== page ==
Saturday, August 20, 2016

Avanti Inc 3: DIY Steering Stabilizer

Do you ride a bike that has a heavy front? By heavy front I mean that when the bicycle is parked, the handlebar tends to tilt to the side, and over-rotate. This causes the whole front wheel to flip to the side, and if the front of the bicycle is heavy, the whole bike will fall over, even if it is resting on a kickstand or resting against the wall.

For most road bikes, they can be supported easily against a wall or on the kerb using the pedals, as they are lightweight. Mountain bikes are usually placed with the bar end against the wall, or just laid down on its side on the ground. Other bikes may have kickstands to hold the bike up when parked.

In my case, I have some problem with parking the Avanti Inc 3 when outside. As there is no kickstand, I will rest the bar end of the Ergon GP3 grips against the wall when parked. However, the bike will sometimes roll forward or backwards due to a slight incline of the ground. This causes the handlebar to rotate and the whole bike will fall over.

When there is no wall to lean against, I will rest the bike against my body when stopping for a short while. Even then, the heavy front end will rotate and cause the bike to fall over easily. This is due to the wide handlebar and the many accessories on the handlebar.

To solve this issue, I decided to get a steering stabilizer to prevent over-rotation of the handlebar. It looks like a very simple device, with just a spring to prevent the fork from rotating too much to either side. After failing to get it from Taobao as it was out of stock, I decided to DIY my own steering stabilizer from some common parts.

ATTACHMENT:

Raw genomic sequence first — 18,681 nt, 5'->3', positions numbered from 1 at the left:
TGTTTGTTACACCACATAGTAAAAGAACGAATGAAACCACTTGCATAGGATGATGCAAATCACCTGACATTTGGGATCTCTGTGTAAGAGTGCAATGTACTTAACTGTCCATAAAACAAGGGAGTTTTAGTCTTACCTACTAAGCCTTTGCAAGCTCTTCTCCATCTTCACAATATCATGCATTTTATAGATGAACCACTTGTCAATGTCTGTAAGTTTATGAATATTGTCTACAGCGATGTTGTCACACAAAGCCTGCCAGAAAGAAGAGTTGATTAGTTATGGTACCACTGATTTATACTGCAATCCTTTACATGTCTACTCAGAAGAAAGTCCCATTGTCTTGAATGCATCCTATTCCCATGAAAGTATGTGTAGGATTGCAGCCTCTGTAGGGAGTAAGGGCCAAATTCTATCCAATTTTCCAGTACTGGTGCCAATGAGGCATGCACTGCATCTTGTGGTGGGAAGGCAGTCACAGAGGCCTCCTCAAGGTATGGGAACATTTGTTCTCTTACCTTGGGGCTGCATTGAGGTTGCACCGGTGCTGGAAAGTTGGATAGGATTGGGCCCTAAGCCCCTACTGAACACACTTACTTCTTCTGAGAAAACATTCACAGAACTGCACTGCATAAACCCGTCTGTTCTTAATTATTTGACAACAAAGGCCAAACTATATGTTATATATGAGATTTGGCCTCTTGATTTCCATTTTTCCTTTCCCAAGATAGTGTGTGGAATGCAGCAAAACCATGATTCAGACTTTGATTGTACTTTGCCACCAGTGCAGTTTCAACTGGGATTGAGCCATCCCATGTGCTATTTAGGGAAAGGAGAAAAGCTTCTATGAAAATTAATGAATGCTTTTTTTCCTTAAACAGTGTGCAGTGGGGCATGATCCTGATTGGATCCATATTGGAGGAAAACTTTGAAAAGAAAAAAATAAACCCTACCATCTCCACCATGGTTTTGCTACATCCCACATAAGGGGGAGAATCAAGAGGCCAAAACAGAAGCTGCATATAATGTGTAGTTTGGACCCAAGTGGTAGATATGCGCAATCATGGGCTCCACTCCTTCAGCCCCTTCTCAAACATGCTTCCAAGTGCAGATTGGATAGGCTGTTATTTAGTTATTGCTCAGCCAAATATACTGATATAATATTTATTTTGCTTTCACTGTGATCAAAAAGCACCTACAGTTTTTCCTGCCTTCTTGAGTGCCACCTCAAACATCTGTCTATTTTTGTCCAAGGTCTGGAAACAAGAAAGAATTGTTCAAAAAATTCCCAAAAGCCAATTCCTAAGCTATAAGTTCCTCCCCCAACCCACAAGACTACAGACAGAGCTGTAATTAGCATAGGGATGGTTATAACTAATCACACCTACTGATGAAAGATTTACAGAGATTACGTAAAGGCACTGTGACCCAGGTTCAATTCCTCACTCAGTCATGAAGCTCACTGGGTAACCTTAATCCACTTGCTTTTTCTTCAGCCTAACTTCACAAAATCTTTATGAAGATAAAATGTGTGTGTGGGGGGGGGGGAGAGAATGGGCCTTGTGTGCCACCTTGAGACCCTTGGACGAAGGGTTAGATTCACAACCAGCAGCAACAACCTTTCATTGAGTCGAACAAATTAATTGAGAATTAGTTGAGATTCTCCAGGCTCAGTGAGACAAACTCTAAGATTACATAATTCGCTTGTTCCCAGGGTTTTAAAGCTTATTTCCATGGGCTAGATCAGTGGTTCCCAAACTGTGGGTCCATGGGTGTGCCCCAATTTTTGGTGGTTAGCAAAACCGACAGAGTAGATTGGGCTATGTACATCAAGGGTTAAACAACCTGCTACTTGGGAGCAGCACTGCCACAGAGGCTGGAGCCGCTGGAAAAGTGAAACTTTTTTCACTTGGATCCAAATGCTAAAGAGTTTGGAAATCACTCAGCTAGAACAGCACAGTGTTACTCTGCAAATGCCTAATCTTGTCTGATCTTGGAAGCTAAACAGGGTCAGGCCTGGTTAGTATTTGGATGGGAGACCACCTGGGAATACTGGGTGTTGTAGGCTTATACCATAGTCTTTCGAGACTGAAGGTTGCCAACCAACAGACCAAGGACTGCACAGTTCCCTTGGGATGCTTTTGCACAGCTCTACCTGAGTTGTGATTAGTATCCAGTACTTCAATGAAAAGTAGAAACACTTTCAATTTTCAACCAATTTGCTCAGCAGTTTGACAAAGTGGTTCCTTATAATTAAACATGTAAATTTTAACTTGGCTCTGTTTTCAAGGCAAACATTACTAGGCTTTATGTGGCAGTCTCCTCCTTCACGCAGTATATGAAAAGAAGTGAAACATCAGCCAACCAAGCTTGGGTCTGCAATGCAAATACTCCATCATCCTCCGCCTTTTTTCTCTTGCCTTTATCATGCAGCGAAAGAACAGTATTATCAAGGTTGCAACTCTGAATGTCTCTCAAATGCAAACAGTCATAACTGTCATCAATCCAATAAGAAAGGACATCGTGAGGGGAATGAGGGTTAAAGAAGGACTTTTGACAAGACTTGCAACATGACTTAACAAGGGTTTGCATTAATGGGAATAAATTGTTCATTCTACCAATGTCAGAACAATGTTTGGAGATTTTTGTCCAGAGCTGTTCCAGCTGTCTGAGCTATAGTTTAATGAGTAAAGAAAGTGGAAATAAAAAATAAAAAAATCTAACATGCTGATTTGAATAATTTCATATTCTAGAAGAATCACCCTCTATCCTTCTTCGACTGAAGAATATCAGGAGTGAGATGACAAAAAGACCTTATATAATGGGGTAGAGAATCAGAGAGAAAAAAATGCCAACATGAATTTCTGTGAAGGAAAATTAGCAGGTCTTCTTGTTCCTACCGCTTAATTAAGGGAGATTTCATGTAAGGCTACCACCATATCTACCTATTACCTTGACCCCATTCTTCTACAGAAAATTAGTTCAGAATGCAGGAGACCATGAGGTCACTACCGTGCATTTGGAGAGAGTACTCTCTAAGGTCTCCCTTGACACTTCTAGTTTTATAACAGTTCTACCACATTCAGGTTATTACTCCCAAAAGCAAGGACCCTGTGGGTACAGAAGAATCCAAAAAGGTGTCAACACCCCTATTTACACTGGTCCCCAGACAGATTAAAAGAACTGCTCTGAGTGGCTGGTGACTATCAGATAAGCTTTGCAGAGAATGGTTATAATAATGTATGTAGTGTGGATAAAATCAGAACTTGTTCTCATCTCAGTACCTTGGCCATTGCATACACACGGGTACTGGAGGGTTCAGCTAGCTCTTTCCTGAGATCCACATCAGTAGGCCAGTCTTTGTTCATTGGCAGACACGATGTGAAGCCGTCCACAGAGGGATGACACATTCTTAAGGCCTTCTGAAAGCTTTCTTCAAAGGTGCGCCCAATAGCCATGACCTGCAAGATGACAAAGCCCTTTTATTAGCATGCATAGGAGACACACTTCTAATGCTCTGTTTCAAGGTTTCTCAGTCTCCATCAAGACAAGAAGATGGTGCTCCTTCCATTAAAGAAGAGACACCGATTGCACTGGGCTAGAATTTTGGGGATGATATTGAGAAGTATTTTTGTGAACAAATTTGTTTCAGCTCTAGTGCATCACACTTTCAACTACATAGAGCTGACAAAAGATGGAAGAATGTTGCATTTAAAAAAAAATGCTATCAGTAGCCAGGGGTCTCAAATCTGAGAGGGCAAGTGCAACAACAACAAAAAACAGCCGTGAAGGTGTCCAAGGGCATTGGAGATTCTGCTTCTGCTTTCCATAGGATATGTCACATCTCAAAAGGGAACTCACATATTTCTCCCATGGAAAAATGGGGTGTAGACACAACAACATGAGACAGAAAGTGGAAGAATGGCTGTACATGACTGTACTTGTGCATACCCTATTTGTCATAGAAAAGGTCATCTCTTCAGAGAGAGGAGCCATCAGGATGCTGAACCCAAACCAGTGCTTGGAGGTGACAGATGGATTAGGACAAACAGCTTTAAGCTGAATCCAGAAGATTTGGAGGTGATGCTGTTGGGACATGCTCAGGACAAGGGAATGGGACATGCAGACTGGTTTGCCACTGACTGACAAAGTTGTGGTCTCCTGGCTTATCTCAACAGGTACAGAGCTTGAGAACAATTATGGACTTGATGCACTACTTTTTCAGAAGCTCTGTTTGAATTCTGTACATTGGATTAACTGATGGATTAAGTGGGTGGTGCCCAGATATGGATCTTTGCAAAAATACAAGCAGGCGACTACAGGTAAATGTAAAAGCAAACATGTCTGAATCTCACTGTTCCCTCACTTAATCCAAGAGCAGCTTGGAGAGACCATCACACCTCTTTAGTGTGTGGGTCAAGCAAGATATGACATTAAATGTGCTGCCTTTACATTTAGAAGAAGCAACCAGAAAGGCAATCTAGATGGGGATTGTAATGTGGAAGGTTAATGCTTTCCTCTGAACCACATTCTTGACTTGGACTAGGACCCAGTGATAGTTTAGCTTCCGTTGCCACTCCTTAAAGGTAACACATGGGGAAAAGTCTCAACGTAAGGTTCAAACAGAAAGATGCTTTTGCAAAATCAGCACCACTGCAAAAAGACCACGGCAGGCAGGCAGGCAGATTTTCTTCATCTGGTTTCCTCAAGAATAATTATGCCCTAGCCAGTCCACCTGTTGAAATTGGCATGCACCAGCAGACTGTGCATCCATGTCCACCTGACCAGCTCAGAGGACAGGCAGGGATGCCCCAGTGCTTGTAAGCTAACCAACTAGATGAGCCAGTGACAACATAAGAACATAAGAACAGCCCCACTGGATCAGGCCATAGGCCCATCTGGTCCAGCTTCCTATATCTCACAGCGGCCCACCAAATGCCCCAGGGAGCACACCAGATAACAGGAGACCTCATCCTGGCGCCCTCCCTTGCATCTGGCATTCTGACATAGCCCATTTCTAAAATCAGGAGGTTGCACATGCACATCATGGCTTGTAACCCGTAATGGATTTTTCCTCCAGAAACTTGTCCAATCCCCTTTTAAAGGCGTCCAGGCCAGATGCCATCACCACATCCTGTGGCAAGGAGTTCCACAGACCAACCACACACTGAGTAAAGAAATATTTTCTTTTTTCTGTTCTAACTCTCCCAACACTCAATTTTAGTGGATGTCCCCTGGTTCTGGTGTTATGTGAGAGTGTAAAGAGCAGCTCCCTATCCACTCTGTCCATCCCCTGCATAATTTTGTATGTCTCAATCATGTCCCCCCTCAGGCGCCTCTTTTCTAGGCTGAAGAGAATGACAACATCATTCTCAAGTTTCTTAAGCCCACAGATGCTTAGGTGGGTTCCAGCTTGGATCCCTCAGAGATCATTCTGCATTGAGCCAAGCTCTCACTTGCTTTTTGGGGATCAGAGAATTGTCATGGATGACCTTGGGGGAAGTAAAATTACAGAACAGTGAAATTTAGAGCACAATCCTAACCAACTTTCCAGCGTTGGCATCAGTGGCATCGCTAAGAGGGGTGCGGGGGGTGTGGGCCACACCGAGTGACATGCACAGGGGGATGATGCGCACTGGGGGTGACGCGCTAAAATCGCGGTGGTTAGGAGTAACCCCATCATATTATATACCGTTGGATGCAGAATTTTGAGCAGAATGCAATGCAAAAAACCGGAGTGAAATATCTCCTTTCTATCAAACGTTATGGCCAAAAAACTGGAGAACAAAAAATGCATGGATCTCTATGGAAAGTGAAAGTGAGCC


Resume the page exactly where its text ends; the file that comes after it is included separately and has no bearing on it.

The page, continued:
The basic component of a steering stabilizer is the spring, together with the mounting brackets at each end that mount to the front fork and the downtube of the frame respectively. The spring has to be sufficiently strong to hold the front fork, yet have some play to allow normal steering.

The spring comes from an unused kickstand, which seems to have a suitable length and spring force.

The L-shaped mounting bracket is something that I found from my box of random hardware, and it fits nicely on the back of the front fork.

Basic construction of the DIY steering stabilizer. One end of the spring is held to the front fork by a bracket, while the other end is fixed to the cable holder.

One end of the spring is hooked around the bolt that fixes the cable holder to the frame. Since the force is transmitted through the metal bolt, there is no strength issue here.

The other end of the spring hooks onto the L-shaped bracket, and is fixed to the front fork using the fender mount.

After that, it is a matter of adjusting the spring force to ensure that there is little or no spring resistance during normal steering. On the other hand, the spring force will be activated when the handlebar is rotated beyond a certain angle. This is adjusted by stretching and deforming the spring.

After installing the spring, the handlebar will encounter resistance when rotated beyond 20 degrees to either side. This is more than the steering angle required for normal riding.

As shown here, the spring prevents further movement of the handlebar, which enables the bike to be parked this way without falling over.

When the bike is held by the saddle, the handlebar can only rotate naturally 20 degrees to either side. Does not affect steering at all.

DIY steering stabilizer fixed under the downtube of the bike, and is not obvious at all.

With this steering stabilizer installed, parking this bike is now easy, with little risk of the bike tipping over. Riding and steering of the bike is not affected at all because there is almost no spring resistance at normal steering angles.

If you have the same problem with your bike, this steering stabilizer will solve the issue!


  1. Hi Steve, why do you go to all that trouble to fit a steering stablizer when you can just fit a kickstand?

    1. With a kickstand, the front will still be floppy as it is heavy.